5 best materials for LED illumination optics

by | illumination, lens design

Updated July 2020.

Freeform lenses (including TIR lenses) and lightpipes are the two most common types of LED illumination optics. They can be made using injection molding and are affordable. Glass materials are not common for general illumination, but are used for spherical lenses or aspheres in devices such as optical instruments with Abbe or Köhler illumination.

In this article, we have selected the best materials for LED illumination optics. The “top 5” list shown below is compiled based on our experience with frequently used plastics. The materials are rated according to their optical and mechanical properties, manufacturability, and cost.

5. Silicone resins

The list starts with optical silicone resins, a new optical material with several advantages over widely used PC and PMMA. They have a wide range of applicability, ranging from water sterilization and microscopy illumination to exterior automotive applications. They are also often used as LED lens material. Their advantages include:

  • higher UV yellowing stability – high temperatures and high UV exposure without yellowing;

  • higher temperature resistance – temperature resistance is below PMMI plastics, it can withstand a rather formidable 150°C;

  • high impact and chemical resistance – suitable for industrial application and outdoor machinery;

  • low viscosity – allows the resin to fill the mold with ease, enabling us to produce products with intricate shapes. Smaller parts, such as microarrays, can be produced with ease;

  • biocompatibility – silicone is appropriate for use in contact with the human body

Optical silicone resins are still not as widespread as PMMA or PC, but their popularity is increasing quickly, especially in UV and medical applications.

4. PMMI (polymethacrylmethylimid)

The fourth place belongs to PMMI (trademarked as Pleximid), “PMMI plastic.” It is plastic rather similar to PMMA and has one distinct advantage:

  • very high softening temperature – with a softening temperature of about 170°C. PMMI is primarily used for applications involving heavy thermal loads;

  • high optical quality;

  • wear and UV resistant.

As seen above, its key characteristic is high thermal resistance, which makes it suitable for the production of high performance/brightness lenses.

3. Zeonex

Zeonex materials, designed by Zeon company, hold the third place. Zeonex is a type of cyclo-olefin copolymers, combining glass and polymer properties. The recognizable Zeonex characteristics include:

  • very low water absorption – when compared to PC and PMMA, Zeonex has significantly lower water absorption which makes it dimensionally stable regardless of humidity;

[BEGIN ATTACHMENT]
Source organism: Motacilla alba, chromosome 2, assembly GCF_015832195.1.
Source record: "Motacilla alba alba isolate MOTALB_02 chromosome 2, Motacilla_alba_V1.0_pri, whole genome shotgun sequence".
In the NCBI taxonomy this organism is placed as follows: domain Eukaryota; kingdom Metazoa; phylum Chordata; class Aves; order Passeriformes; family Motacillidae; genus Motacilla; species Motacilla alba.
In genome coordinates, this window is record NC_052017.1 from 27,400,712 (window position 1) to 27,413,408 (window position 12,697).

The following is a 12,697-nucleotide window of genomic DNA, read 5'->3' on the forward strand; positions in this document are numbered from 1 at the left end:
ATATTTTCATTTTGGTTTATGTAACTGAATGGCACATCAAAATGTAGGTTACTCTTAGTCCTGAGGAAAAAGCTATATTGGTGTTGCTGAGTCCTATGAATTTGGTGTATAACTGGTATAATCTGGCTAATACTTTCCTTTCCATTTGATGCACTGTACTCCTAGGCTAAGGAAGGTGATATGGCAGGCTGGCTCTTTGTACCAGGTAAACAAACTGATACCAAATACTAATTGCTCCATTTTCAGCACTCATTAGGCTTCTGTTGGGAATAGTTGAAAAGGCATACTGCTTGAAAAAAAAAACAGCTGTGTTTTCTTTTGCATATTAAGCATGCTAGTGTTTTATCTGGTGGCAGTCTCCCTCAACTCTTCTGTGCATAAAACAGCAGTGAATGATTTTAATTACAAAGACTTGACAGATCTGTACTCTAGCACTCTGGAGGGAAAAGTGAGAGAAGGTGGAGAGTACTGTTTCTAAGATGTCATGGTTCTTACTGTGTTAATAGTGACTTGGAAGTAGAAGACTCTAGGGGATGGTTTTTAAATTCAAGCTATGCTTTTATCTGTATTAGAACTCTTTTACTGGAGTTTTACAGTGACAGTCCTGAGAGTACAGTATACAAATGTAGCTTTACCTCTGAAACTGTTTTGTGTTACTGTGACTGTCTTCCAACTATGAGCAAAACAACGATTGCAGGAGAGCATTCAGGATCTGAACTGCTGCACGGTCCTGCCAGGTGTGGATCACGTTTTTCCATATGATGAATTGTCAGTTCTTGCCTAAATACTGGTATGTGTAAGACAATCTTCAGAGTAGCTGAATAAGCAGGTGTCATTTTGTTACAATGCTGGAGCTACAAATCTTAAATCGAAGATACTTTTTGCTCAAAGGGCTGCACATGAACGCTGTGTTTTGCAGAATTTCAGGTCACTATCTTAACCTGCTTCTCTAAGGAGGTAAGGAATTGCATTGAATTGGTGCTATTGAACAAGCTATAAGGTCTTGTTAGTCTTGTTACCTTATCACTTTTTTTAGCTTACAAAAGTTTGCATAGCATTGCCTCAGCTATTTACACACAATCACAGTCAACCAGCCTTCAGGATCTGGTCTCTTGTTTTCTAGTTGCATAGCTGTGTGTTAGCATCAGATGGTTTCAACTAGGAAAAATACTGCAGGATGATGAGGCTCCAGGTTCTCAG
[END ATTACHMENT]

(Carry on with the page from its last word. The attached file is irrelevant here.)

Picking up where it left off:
• high molding precision – it is possible to create very small and very thin lenses, making it suitable for applications in modern electronic devices;

  • biocompatible – the material is suitable for medical applications.

Other interesting properties include high light transmission, low yellowing (under UV exposure), high thermal resistance (softening temperature between 130°C and 150°C), low birefringence and high Abbe number, and good chemical resistance. Unfortunately, despite excellent optical and mechanical properties, Zeonex has one central disadvantage – much higher cost.

2. PC (polycarbonate)

The second place within the plastic materials group belongs to polycarbonate (PC), which is known by the brand names Macrolon and Lexan. When compared to PMMA, PC is:

  • more scratch-resistant – its hardness makes it have significantly lower wear;

  • easily molded – decreasing the manufacturing complexity and costs;

  • very low UV transmission under 400 nm – it is widely used for outdoor sports safety eyeglasses.

Furthermore, PC has a higher refractive index, lower water absorption, and higher softening temperature than PMMA (130°C). Its otherwise perfect score is diminished by yellowing under prolonged UV exposure and, most importantly – the absence of biocompatibility. Polycarbonate is toxic and thus unsuitable for biomedical applications.

1. PMMA (polymethylmethacrylate)

Finally, with the top pick, PMMA, also known as acrylic, Plexiglass, and Acrilite brand names, is the most widely used plastic material. The first place is won by the following advantages:

  • low cost – making it very affordable;

  • ease of molding into any shape;

  • high light transmission – 93 % as compared with 88% for Polycarbonate;

  • “green” material – it is recyclable and BPA free;

  • high UV transmittance.

PMMA is widely used for total internal reflection (TIR) lenses. It should be noted that some disadvantages are reported, such as yellowing under prolonged UV exposure, higher water absorption, and lower scratching and heat resistance when compared to other plastics.

Finally, it should be noted that there is no “best” material. The optimal’ material will be highly dependent on the given application and associated technical requirements. Thus, optimal material will not be the same for medical, consumer, industrial, or scientific applications.

Want to learn more about LED optics? This post explaining the physics of TIR lens might be of interest

Need assistance designing a custom illumination optic, lens or light pipe? Learn more about our design services here.

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